Surprisingly no subliminal messaging was required.  We both agreed that it would be very cool to sail to Antarctica.  Maybe even the Falklands and South Georgia as well.  I spent lots of time in Puerto Montt and Valdivia making contacts and planting seeds.  My hope was to run into a 20 m or bigger sailboat run by a nice couple who needed some experienced extra hands to get their boat all the way down to the bottom.  No payment was necessary.  We'd even help with food.

As we sailed down the channels it became clear that to get us both to Antarctica a slightly larger vessel than first imagined might be required.  It would also be nice if we were not responsible at all for our safety.

I tried a number of mind control techniques to change these new deep rooted conditions.  In a last ditch effort to change the situation I added my own requirement...  There was no way I could be on a boat unless I slept in a room that had a window that opened.  Karina foiled me and got me a whole balcony...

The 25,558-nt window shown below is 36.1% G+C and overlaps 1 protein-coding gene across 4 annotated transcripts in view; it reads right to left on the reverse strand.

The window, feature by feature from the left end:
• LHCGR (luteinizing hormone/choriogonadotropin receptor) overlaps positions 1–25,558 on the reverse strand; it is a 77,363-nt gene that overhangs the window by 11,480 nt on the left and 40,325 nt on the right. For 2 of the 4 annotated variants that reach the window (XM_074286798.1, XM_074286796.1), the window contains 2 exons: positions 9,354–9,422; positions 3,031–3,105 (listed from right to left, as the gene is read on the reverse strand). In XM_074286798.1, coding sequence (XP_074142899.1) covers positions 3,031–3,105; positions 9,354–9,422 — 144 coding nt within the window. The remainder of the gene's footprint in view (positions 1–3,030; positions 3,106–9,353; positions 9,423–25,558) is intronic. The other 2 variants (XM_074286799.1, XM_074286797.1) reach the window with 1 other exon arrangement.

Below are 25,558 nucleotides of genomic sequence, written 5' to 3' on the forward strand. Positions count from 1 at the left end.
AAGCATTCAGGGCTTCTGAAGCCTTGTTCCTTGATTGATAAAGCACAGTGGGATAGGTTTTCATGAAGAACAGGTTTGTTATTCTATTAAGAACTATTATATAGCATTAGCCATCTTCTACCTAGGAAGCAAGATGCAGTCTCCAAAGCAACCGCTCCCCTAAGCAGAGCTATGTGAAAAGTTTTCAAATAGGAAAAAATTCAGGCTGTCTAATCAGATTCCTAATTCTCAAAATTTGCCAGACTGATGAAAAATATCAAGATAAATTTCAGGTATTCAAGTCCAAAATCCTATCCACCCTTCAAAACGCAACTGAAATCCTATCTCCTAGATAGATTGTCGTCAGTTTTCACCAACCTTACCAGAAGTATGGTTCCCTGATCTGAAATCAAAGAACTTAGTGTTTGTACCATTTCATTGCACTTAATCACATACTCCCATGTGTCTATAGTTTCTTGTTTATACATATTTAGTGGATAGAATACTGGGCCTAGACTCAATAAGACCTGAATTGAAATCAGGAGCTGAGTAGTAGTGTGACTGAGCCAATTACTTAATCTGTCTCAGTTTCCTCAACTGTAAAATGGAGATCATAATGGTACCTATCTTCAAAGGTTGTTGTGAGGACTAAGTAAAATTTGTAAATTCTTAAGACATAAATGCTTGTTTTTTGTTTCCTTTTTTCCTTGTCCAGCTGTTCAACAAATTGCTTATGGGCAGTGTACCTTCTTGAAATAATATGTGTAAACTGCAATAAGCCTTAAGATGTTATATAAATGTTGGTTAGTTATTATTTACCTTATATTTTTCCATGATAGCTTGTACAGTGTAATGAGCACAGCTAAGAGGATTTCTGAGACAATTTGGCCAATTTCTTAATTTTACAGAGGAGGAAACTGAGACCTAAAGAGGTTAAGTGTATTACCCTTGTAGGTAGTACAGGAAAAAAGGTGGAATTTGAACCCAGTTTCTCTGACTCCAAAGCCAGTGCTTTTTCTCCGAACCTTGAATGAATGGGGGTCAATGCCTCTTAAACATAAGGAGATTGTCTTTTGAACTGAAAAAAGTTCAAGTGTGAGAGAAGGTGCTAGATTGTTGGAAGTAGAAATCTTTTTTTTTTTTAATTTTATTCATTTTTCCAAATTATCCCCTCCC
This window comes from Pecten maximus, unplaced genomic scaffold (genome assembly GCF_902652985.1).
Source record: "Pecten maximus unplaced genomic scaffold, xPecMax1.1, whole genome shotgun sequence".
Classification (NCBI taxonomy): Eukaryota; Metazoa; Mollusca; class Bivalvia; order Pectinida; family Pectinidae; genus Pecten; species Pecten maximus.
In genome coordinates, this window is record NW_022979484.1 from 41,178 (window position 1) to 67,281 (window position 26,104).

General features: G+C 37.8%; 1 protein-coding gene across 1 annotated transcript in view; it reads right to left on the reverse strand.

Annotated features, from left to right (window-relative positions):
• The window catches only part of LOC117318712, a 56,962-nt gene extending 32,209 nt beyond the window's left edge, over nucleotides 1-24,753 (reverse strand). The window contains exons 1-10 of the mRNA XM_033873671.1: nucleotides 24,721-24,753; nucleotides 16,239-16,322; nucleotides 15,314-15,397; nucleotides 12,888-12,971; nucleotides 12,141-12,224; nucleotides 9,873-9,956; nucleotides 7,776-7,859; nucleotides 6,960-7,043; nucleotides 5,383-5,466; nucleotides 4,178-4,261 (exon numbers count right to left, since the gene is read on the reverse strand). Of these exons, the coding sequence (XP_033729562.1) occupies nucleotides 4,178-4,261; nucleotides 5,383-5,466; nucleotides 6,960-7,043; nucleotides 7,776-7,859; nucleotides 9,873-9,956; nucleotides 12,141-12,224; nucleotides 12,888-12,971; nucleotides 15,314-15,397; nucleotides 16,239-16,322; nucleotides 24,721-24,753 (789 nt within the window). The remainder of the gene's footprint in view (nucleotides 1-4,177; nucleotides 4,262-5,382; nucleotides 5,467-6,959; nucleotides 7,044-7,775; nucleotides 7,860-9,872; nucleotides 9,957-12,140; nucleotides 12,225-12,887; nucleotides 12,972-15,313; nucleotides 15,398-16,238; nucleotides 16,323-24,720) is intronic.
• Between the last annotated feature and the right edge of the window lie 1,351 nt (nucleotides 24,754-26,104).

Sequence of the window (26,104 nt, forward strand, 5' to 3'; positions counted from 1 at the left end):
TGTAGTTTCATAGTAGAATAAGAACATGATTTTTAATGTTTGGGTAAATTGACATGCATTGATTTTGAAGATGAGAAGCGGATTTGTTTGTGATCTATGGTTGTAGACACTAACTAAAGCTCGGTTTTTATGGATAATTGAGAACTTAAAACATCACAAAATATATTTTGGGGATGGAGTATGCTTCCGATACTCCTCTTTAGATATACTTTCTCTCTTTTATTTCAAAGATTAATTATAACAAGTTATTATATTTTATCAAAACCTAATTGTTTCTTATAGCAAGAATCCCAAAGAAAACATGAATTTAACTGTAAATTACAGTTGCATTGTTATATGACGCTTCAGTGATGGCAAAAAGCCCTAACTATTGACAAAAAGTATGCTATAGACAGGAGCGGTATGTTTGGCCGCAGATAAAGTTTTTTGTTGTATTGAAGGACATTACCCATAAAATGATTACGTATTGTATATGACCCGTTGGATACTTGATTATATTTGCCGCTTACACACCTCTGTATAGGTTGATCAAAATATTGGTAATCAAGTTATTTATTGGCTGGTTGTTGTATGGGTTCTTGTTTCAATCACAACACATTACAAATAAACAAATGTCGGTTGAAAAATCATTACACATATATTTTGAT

It's slightly larger than our current one and sadly has no sails.  I hope all the readers feel slightly sorry for my sacrifice.  I know I do.

This is going to suck!
We've got some time before we leave so more posts are coming about our trip the Beagle Channel...  Readers will now also get to enjoy more snow and ice as we head further south to Antarctica at the end of the month.

Tuesday, February 11, 2020

Arrival at the End Of The World

We arrived in Puerto Williams, at 54o56’ South (also known as the END OF THE WORLD) at ~2 am on Sunday, February 9th.  Why so late (or early) in the day?  And why a night arrival, you may ask?

Entrance to the Beagle Channel...  We have arrived.